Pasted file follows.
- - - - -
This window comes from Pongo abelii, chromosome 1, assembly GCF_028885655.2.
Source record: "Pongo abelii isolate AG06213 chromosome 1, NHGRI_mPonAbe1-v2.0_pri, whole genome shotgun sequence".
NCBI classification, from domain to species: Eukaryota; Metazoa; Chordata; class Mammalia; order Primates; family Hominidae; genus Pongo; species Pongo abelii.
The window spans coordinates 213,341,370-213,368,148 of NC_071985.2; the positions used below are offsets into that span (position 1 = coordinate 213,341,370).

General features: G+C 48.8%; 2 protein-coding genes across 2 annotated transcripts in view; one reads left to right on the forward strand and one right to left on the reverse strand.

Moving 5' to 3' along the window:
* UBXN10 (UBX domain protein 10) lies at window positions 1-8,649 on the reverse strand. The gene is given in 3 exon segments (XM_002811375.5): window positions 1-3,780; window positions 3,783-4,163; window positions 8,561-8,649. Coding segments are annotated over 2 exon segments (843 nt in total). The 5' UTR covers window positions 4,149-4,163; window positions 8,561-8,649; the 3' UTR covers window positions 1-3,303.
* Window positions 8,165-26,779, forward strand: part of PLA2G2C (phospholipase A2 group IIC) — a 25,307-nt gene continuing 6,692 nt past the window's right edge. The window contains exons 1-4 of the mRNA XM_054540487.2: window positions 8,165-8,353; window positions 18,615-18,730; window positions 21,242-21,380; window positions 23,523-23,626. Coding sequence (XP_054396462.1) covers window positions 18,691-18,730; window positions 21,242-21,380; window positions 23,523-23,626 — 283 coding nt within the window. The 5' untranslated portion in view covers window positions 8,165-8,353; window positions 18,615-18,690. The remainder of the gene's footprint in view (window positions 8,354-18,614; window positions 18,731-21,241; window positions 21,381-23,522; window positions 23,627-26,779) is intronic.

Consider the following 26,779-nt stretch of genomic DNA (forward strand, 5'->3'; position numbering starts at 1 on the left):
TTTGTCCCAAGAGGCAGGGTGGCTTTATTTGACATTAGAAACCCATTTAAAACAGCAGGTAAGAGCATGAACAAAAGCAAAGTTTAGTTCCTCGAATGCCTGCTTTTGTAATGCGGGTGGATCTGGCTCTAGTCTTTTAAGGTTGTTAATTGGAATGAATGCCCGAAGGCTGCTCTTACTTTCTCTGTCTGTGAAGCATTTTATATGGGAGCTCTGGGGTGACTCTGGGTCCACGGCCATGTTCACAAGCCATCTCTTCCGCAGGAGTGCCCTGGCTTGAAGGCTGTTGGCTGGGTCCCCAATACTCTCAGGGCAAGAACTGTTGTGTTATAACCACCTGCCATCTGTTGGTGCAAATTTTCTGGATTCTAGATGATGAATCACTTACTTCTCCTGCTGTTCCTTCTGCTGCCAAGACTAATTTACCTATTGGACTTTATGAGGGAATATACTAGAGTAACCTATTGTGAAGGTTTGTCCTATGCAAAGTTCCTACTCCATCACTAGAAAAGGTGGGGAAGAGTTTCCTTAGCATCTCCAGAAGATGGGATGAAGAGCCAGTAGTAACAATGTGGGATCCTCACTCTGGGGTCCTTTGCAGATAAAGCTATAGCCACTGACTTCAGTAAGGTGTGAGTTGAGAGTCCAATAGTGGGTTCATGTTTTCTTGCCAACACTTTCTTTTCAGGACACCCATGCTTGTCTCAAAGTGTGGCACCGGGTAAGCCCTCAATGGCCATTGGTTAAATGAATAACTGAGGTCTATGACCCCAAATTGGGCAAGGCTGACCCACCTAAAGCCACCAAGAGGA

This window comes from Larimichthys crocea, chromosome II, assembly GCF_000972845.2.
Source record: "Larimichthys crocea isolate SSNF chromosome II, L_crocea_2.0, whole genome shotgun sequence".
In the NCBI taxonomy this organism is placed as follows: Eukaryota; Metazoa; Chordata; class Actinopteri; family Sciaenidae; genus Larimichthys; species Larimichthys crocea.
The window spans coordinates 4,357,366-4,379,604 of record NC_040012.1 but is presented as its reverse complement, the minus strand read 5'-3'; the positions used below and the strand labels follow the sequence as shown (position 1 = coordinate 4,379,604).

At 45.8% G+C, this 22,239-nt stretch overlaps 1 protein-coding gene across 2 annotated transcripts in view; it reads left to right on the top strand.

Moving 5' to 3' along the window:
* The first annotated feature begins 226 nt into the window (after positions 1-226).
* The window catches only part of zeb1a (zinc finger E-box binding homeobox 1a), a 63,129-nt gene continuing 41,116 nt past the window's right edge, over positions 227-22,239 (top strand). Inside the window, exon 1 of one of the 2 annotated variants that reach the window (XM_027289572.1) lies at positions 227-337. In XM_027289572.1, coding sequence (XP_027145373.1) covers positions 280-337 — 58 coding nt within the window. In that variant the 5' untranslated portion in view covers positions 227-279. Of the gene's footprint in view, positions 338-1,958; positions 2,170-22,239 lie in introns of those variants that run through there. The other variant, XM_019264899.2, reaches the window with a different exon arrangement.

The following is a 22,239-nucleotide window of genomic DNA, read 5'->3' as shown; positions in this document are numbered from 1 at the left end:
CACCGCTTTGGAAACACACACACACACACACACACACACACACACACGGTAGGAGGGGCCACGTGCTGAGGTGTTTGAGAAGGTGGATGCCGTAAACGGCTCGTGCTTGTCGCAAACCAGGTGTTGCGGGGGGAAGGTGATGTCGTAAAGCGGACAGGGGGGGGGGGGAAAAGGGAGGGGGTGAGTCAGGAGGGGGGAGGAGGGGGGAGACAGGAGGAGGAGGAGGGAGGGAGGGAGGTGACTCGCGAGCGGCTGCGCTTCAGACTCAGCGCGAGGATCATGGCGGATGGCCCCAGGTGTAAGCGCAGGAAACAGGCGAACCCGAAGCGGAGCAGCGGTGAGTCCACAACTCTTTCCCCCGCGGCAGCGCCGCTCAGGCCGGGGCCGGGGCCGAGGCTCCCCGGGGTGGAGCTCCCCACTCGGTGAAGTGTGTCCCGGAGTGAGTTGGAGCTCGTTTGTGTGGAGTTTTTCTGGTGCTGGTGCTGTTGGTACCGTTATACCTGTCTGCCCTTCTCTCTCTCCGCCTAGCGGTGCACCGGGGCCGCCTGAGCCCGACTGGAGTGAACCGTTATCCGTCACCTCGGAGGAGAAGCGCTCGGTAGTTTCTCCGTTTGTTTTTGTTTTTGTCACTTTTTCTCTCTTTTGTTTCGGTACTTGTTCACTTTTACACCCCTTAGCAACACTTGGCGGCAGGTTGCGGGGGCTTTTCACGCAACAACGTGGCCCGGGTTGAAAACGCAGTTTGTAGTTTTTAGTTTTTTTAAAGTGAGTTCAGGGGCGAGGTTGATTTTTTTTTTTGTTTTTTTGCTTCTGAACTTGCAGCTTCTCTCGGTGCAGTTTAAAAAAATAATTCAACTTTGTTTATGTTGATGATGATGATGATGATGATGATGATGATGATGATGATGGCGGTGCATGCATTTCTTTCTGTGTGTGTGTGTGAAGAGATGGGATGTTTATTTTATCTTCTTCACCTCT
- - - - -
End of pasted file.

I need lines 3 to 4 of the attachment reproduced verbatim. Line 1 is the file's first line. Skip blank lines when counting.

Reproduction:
NCBI classification, from domain to species: Eukaryota; Metazoa; Chordata; class Mammalia; order Primates; family Hominidae; genus Pongo; species Pongo abelii.
The window spans coordinates 213,341,370-213,368,148 of NC_071985.2; the positions used below are offsets into that span (position 1 = coordinate 213,341,370).